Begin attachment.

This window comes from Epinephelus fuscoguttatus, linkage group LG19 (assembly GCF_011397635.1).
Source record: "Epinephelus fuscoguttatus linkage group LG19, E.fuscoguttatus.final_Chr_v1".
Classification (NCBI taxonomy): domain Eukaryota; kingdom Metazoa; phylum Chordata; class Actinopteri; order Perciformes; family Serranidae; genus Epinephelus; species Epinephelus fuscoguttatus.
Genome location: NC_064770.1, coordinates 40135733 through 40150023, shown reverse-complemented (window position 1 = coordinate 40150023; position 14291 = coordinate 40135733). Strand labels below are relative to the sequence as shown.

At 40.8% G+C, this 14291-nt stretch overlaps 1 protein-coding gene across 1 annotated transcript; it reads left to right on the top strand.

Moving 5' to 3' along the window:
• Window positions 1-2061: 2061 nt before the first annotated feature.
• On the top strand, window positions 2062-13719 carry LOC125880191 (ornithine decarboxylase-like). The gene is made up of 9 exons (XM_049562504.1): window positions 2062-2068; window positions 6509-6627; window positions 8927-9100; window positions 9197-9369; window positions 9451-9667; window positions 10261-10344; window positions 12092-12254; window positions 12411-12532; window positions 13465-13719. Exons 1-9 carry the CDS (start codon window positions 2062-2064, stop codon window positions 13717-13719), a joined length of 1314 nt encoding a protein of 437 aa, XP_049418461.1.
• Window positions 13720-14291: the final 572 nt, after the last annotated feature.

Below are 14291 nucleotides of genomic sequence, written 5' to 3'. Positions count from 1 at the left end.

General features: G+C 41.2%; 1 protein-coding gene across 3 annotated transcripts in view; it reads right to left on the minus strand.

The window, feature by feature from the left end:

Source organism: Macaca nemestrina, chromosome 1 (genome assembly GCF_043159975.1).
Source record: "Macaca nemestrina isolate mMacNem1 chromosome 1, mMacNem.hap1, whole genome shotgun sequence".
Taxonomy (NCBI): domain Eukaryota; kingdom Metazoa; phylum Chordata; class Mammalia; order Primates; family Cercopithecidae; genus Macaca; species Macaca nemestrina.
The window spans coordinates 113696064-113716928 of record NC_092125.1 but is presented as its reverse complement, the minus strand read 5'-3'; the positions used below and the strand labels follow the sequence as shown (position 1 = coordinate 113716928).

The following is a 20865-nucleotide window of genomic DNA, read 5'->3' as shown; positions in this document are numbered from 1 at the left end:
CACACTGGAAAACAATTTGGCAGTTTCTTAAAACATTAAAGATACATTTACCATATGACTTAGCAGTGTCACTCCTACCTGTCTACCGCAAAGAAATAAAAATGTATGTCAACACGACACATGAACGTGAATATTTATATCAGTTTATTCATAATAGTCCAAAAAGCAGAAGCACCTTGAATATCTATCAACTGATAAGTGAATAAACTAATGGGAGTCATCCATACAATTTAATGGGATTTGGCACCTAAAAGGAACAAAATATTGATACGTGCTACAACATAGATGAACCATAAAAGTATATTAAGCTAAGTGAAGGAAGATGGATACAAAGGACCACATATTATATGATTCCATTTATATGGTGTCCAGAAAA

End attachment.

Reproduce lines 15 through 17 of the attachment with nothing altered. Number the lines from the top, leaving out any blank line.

Taxonomy (NCBI): domain Eukaryota; kingdom Metazoa; phylum Chordata; class Mammalia; order Primates; family Cercopithecidae; genus Macaca; species Macaca nemestrina.
The window spans coordinates 113696064-113716928 of record NC_092125.1 but is presented as its reverse complement, the minus strand read 5'-3'; the positions used below and the strand labels follow the sequence as shown (position 1 = coordinate 113716928).

The following is a 20865-nucleotide window of genomic DNA, read 5'->3' as shown; positions in this document are numbered from 1 at the left end: